Full Moon Party: Why You Should Avoid Them Like The Plague

July 15, 2021Tom Spruce

If you’ve been to Thailand or are thinking of going, chances are you’ve heard of a full moon party. But what are they and why should you steer clear? 

the full moon party is a Thai backpacker staple but here’s why you should swerve it

The full moon party is now synonymous with tourism in Thailand. Monthly celebrations bring people together from across the world to congregate on Koh Phangan island for an almighty booze-up.  

But there’s nothing wrong with blowing off some steam is there?  

In this blog we’ll tell you all about the full moon party. Including its origins, what it’s become and why you should kick it to the curb on your Thailand escape.  


What is full moon party? 

The full moon party originated back in the 80s. Although the true origin story of the festivities is unclear, it’s said to have begun when a group of backpackers got sick of the growing commercialism of the party scene in Thailand.  

With that in mind they hired a boat and headed for sleepy Koh Phangan island. With a crate of booze, fistfuls of magic mushrooms and a dream of dancing until sun-up.  

Since it’s humble beginnings the party has grown to become a worldwide festival, celebrated as far as Greece, Spain, Australia and Vietnam. Currently it draws between 5,000 – 30,000 people to the quiet shores of Haad Rin Nok Beach on the southern tip of the island, depending on month and season. And this is where it starts to turn bad.  


But, how can a beach party be bad? 

Okay so, broadly speaking, parties aren’t a bad thing, right? Cutting loose and taking the chance to enjoy yourself while you’re away. We’re all about that.  

However, the full moon party has grown so exponentially it’s becoming a burden to the people it started to help. Where before the party aided the local community by bringing tourism and a much needed economic boost. It’s now started to poison the stunning natural surroundings of Haad Rin village, in addition to becoming a hotbed for crime. 

Now, once a month, the usually sleepy village is overrun with drunk or high tourists littering and damaging the beautiful beach and village. Not to mention the rows of bars which now line the beach and thump out music throughout the night.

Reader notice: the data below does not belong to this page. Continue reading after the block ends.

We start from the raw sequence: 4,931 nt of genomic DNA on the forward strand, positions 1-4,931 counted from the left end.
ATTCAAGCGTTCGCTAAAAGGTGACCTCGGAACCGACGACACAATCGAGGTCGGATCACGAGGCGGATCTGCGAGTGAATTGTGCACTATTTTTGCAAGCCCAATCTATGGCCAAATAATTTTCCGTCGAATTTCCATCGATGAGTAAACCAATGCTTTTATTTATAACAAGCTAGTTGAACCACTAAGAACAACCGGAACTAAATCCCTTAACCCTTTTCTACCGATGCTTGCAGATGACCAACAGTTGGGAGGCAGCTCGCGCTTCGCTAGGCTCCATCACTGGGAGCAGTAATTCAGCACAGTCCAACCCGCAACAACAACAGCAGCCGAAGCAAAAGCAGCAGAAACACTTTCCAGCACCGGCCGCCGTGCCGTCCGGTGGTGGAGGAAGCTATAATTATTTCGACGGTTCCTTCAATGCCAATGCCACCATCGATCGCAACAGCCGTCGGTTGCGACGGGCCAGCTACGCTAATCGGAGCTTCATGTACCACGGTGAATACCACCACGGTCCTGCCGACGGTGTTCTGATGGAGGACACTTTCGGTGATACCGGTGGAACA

three girls pose for a picture at a busy beach party
Most people don’t think about the aftermath when they’re having a good time

Littering

As a result of the free-flowing booze and easily accessible drugs, tourists become less likely to care about where their litter ends up. What’s left behind is an horrific scene of endless single use plastic covering the beach and washing into the sea.  

However, we should say, tourists aren’t completely to blame here.

Local bars knocking out cheap booze and ‘buckets’ (a sandcastle-style bucket filled with a concoction of liquors and energy drinks) also have to shoulder some of the blame.  

You have to think it wouldn’t be so bad if the people who created the mess stayed behind to help clear it up. But, more often than not, the locals are left to commence operation clean up. 

The Trouble in Paradis documentary looks at the shocking party aftermath in more depth

Criminality

However, if the reasons to avoid the full moon party on Koh Phangan extended to just excessive drink, loud music and littering we know we’d still struggle to convince people to give it a swerve.  

But all that intoxication has also made the festivities a honey pot for criminal activity. From drunken backpackers fighting in the street, to local organised crime syndicates trying to cash in on the demand for cheap drugs.